Samuel Selvon 

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Salick & Ramchand

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Roydon Salick takes the reader on a lively investigation of all the facets of Selvon’s fiction: poems, radio dramas, short fiction, and novels.




The first full-length study of Selvon that covers all aspects of his fictional world – poems, radio dramas, short fiction, and novels. It shows the evolution of Selvon as fledging author of poems and short fiction to an established short-story writer and novelist. It argues that Selvon enjoys a special niche in West Indian literature because of his celebration of the enormous struggle of the Indo-Trinidadian peasant out of the cane experience into every professional field and politics, of the glamorization of the West Indian immigrant (The Lonely Londoners), and of his daring use of the linguistic continuum of his island, establishing it as a dialect that meets every exigency of his artistry. He is the most democratic and predictive of Trinidadian writers, establishing the unlimited literary potential of the ordinary man and anticipating concerns of politicians, linguists, and artists.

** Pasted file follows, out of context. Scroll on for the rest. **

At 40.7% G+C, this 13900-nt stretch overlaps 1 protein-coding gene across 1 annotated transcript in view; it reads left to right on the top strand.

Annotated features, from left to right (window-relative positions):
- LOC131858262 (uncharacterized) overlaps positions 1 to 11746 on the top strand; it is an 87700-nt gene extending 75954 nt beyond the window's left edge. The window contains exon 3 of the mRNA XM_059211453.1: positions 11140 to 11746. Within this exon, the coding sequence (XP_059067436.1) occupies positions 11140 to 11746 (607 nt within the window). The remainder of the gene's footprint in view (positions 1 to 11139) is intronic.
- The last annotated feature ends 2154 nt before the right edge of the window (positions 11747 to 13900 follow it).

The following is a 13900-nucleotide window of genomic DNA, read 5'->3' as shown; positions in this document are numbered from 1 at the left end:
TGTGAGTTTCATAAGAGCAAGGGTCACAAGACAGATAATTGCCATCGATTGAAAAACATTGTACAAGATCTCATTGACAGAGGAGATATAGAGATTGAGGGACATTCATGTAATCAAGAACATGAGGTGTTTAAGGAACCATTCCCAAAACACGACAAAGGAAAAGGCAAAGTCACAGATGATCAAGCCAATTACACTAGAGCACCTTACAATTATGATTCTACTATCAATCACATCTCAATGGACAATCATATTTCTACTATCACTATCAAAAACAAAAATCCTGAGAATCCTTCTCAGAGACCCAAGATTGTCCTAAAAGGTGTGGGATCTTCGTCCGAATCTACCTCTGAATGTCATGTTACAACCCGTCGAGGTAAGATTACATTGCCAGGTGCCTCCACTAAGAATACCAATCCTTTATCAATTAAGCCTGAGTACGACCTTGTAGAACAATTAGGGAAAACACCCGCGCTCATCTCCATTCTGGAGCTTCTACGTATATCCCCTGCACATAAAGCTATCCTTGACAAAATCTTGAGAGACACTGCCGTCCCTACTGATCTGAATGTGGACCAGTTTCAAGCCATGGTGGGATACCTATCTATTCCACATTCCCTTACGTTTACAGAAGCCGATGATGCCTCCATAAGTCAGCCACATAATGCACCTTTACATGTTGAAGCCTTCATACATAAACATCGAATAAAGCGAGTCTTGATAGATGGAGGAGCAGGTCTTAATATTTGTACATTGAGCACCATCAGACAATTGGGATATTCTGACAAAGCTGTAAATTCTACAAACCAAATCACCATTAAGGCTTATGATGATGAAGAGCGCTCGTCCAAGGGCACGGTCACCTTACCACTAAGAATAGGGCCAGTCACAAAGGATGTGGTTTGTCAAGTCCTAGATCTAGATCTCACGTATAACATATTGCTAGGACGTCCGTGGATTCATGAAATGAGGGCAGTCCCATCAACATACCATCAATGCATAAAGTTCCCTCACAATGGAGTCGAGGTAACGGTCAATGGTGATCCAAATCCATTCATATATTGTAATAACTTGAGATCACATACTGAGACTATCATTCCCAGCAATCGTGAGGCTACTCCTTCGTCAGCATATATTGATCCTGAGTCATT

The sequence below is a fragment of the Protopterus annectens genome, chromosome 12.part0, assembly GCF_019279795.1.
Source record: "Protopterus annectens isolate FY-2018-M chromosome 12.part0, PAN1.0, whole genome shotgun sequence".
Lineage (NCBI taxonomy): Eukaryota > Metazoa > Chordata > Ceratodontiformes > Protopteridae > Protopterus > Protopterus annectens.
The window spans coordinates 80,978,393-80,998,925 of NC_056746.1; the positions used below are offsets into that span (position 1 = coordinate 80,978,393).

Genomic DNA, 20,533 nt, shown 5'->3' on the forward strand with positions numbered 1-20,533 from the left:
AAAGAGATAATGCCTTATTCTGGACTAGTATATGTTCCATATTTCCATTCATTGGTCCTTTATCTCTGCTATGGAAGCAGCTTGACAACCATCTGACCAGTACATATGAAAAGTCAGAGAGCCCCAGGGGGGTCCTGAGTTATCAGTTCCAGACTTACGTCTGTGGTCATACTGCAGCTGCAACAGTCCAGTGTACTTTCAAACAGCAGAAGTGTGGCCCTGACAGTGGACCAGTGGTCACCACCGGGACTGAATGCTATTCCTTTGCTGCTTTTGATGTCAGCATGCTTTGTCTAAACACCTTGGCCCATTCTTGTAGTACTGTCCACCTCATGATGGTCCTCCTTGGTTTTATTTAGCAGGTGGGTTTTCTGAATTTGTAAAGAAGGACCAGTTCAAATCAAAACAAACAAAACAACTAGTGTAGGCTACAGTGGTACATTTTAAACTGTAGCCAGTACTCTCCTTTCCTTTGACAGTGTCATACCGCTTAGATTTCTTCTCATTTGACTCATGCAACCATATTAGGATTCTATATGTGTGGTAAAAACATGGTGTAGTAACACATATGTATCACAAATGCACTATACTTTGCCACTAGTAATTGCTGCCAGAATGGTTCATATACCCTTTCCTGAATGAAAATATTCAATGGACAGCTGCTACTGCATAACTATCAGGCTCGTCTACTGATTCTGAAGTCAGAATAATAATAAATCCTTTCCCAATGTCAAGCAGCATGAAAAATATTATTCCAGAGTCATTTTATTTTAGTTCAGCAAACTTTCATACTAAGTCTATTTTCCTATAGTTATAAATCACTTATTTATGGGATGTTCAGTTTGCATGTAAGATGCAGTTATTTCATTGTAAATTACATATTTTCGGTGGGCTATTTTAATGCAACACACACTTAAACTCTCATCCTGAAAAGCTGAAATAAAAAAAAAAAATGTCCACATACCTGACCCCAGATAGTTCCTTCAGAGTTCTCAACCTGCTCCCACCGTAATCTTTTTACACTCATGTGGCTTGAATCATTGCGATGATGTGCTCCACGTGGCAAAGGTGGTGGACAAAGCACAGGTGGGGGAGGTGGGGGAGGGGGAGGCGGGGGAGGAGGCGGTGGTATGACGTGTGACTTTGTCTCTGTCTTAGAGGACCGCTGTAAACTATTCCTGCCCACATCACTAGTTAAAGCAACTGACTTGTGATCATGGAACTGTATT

Author: Salick, Roydon

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